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When your psychiatrist and therapist disagree

My psychiatrist prescribes me medication for ADHD, and my therapist doesn’t believe in it. Confusing? Yes, but also no.


My name is Sonia and I have struggled with distractability, fatigue, and memory problems for as long as I can remember. Inside my head can feel a bit like owning a car with broken windshield wipers. Even when I really want to drive, depending on the weather that day, I can have a hard time seeing the road.


Photo by Symeon Gouriou

So, when I was diagnosed with ADHD last year at age 27, at first I felt relieved. It felt good to have an explanation for something that I had always assumed was a personal failing. More recently, though, researching ADHD started to do more harm than good for me. Reading I had done, such as on social energy limits, made me over-aware in social and work situations. I felt like I was reducing myself to a diagnosis, rather than using it as a reference for well-being.


In Berlin, Germany where I live, I now see both a psychiatrist, who prescribes me stimulant medication for ADHD, and a therapist, who does not believe in medication for ADHD, but rather that my symptoms come from a faulty coping mechanism that can be unlearned over time.


Navigating two differing medical opinions may be overly confusing for some, but I find that for me, it has provided a balance of ideology that feels appropriate for the moment. Although I don’t feel quite ready to give up on medication yet—there are still times when I feel a jumpstart is

necessary for me to have the day I need to have—I also believe that there is nothing fundamentally wrong with me, and that with time and healing, there may be a point in the future where I’ll be able to comfortably live medication-free.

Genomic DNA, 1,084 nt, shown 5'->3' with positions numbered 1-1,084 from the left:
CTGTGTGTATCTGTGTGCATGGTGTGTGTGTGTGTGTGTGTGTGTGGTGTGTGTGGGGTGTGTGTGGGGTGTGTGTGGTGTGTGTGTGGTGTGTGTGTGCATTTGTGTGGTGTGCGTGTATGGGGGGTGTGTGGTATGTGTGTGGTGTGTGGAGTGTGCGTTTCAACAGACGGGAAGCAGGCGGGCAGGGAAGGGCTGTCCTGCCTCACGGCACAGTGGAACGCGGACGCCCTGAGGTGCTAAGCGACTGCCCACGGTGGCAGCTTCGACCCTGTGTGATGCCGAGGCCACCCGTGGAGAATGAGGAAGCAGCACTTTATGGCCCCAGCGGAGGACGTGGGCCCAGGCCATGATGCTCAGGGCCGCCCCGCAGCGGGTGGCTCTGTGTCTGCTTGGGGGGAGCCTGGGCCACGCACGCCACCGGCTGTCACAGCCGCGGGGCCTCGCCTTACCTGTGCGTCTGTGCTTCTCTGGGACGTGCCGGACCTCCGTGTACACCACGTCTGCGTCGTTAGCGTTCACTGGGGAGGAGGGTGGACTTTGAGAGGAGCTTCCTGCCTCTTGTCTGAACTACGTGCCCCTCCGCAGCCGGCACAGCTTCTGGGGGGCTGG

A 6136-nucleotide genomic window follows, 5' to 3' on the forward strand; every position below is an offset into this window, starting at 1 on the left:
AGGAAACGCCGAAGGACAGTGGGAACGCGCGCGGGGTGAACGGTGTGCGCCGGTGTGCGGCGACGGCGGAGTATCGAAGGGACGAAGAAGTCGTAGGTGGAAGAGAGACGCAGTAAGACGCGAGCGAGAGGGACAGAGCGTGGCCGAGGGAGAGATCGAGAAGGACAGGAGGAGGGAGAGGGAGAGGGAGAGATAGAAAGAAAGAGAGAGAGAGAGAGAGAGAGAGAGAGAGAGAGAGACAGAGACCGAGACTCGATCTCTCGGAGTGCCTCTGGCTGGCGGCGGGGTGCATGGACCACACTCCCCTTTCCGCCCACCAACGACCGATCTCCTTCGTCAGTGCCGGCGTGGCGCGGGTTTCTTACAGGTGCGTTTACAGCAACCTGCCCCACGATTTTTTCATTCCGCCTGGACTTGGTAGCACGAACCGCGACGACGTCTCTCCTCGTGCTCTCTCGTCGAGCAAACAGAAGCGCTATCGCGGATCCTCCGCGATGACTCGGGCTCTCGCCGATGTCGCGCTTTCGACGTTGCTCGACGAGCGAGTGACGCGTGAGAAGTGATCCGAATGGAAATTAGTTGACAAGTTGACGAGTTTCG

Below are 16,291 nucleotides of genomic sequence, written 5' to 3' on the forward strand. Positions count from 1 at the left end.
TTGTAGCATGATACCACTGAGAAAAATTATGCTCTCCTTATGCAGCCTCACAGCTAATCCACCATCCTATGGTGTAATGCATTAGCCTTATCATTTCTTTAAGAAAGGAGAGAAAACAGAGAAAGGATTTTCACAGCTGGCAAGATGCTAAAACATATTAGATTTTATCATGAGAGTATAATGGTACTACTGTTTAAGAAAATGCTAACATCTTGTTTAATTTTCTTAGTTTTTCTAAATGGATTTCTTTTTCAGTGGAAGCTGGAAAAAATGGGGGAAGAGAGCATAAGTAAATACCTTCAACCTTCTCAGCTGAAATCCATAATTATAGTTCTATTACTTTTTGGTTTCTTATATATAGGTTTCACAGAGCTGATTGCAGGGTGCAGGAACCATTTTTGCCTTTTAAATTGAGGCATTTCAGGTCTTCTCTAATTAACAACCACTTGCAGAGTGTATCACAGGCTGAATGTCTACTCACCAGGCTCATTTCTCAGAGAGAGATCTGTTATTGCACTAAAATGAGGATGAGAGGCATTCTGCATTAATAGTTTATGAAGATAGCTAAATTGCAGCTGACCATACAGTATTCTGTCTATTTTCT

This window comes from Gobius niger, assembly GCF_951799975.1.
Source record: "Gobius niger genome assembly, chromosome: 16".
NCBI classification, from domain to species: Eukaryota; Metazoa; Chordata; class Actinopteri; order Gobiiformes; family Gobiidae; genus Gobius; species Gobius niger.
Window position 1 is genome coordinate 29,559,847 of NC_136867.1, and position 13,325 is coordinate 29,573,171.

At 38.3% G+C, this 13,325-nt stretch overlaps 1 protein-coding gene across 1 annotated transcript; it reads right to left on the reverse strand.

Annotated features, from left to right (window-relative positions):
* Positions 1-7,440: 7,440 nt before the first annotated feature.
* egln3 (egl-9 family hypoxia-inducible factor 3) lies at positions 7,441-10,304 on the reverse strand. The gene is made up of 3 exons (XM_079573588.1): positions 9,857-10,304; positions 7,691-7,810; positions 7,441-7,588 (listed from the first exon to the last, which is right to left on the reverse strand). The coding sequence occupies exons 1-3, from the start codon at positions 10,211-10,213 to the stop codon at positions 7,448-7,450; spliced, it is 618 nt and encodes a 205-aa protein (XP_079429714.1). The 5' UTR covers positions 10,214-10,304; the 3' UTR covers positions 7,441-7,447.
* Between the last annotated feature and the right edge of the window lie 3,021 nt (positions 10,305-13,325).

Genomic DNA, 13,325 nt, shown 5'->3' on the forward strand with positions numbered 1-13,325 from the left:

What the research says

I am just one of many women in recent years who has received an ADHD diagnosis as an adult. Between 2020 to 2022, the percentage of women newly diagnosed between 23-29 and 30-49 nearly doubled. One reason, experts say, is there has been a deepened medical understanding of symptoms and how they may differ between genders. In men and boys, ADHD often presents as externalised symptoms such as hyperactivity, disruptive behaviour and physical aggression, whereas in women and girls, the signs may be more subtly exhibited in symptoms such as inattention, feeling overwhelmed, and emotional dysregulation.



As a result, many women later diagnosed with ADHD report masking symptoms until, once seeking help, receiving diagnoses of conditions like depression and anxiety. While they may feel symptoms synonymous with these conditions, they may in fact be factors of living with unaddressed ADHD symptoms, such as feeling depressed about not meeting set goals.


While current research suggests that ADHD is caused by the dysfunctional conduct of neurotransmitters, including dopamine, the “feel-good” hormone, the root origin of this deficiency is not fully known. While many studies point towards a significant genetic component, including an observed trend of ADHD running in families, environmental factors such as adverse prenatal conditions and psychological trauma have also been shown to be viable causes.


What happened to me